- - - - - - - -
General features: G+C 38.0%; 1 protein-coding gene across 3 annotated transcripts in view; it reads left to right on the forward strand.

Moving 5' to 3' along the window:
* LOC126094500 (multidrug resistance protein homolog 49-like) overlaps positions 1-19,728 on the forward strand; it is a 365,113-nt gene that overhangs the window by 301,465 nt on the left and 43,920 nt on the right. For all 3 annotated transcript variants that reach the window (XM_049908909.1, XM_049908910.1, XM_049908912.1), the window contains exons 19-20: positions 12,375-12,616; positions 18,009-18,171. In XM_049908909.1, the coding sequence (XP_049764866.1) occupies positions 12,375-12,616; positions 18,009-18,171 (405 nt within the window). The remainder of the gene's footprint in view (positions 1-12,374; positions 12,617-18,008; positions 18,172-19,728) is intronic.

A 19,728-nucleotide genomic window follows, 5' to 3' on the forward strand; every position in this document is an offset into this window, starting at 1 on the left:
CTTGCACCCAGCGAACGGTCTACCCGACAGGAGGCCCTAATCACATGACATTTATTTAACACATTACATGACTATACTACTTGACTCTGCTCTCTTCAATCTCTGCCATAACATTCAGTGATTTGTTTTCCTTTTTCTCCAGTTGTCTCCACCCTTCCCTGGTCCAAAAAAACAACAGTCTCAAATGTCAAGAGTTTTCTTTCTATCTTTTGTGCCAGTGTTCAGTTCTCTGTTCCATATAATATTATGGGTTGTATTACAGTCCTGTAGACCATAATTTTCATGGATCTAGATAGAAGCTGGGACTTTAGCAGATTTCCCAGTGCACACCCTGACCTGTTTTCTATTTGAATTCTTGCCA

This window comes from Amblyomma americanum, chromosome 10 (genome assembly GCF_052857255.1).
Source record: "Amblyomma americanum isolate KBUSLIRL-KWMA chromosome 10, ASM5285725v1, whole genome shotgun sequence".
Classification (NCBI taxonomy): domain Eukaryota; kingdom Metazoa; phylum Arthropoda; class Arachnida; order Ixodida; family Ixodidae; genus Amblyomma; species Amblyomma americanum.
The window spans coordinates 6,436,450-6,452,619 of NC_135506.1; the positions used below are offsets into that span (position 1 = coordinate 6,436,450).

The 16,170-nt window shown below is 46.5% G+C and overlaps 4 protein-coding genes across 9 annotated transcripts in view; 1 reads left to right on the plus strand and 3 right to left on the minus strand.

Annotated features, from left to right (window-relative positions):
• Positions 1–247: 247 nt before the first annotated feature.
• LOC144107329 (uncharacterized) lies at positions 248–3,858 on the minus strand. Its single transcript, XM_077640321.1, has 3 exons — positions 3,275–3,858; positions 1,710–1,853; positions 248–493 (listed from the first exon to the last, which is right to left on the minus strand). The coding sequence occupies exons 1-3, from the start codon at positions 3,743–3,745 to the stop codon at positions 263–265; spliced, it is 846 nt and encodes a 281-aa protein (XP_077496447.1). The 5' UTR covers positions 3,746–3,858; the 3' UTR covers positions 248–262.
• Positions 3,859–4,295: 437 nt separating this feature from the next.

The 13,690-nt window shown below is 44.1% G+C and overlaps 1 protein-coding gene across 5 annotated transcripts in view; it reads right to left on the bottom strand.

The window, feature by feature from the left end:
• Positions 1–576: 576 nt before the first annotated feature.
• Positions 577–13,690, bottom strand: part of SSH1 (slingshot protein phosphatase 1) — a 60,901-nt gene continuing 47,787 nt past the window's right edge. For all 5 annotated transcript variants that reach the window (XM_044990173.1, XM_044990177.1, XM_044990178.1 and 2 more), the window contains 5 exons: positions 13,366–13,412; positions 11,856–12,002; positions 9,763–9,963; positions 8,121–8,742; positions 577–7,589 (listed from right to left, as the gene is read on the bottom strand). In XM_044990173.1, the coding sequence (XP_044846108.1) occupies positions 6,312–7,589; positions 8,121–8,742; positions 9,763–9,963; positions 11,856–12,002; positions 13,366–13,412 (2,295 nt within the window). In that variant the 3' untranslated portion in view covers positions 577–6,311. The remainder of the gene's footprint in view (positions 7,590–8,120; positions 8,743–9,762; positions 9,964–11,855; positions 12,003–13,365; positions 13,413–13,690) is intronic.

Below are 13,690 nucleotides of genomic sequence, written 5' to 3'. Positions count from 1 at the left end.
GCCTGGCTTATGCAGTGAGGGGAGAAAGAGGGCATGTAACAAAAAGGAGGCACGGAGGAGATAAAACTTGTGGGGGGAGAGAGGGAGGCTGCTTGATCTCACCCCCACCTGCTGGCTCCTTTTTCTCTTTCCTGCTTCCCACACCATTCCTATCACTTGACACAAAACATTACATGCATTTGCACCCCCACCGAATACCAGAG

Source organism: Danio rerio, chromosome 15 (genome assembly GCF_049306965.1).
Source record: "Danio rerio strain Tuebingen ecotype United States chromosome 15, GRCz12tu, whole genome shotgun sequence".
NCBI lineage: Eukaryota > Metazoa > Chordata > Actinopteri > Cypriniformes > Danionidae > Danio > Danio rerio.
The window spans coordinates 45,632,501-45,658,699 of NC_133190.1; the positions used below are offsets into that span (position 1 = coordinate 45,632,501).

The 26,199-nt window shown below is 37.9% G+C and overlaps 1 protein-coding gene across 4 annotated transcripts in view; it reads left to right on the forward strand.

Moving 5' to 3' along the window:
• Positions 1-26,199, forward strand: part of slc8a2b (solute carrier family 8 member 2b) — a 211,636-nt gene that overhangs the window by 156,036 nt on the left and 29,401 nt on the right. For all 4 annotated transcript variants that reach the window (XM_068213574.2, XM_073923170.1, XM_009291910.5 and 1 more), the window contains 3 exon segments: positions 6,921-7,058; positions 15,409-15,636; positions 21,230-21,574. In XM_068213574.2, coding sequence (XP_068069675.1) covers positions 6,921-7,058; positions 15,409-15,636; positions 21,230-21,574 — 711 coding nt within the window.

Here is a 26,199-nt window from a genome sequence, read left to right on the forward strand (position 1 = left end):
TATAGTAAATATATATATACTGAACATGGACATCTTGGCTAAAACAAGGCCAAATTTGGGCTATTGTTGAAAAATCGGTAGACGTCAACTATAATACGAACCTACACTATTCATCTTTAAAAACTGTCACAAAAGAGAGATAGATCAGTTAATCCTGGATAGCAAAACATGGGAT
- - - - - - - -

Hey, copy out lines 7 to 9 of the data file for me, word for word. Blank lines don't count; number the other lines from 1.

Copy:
Source record: "Amblyomma americanum isolate KBUSLIRL-KWMA chromosome 10, ASM5285725v1, whole genome shotgun sequence".
Classification (NCBI taxonomy): domain Eukaryota; kingdom Metazoa; phylum Arthropoda; class Arachnida; order Ixodida; family Ixodidae; genus Amblyomma; species Amblyomma americanum.
The window spans coordinates 6,436,450-6,452,619 of NC_135506.1; the positions used below are offsets into that span (position 1 = coordinate 6,436,450).